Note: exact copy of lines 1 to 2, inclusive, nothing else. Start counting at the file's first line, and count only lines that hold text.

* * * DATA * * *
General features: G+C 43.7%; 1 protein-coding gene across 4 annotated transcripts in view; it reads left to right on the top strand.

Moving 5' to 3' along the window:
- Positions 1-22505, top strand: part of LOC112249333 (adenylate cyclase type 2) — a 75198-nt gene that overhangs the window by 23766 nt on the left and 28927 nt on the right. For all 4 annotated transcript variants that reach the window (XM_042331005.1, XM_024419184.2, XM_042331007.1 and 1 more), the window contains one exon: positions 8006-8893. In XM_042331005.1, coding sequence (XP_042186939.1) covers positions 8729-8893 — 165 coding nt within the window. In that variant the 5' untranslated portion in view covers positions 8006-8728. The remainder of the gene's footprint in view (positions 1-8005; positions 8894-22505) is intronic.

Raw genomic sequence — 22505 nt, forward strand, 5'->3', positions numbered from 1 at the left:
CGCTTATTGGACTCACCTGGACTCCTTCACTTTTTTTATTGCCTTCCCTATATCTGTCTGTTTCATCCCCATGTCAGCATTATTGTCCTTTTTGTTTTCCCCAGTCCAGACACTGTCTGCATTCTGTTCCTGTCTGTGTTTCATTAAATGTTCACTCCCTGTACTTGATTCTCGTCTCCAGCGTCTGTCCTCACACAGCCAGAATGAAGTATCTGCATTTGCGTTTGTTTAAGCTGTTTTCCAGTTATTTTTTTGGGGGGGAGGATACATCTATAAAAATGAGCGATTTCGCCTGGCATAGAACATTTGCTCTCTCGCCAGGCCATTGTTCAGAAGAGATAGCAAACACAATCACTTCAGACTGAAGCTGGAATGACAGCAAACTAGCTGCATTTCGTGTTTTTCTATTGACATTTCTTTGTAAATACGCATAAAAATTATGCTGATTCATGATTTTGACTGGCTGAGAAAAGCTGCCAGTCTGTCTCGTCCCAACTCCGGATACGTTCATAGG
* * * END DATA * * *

General features: G+C 43.7%; 1 protein-coding gene across 4 annotated transcripts in view; it reads left to right on the top strand.

Moving 5' to 3' along the window: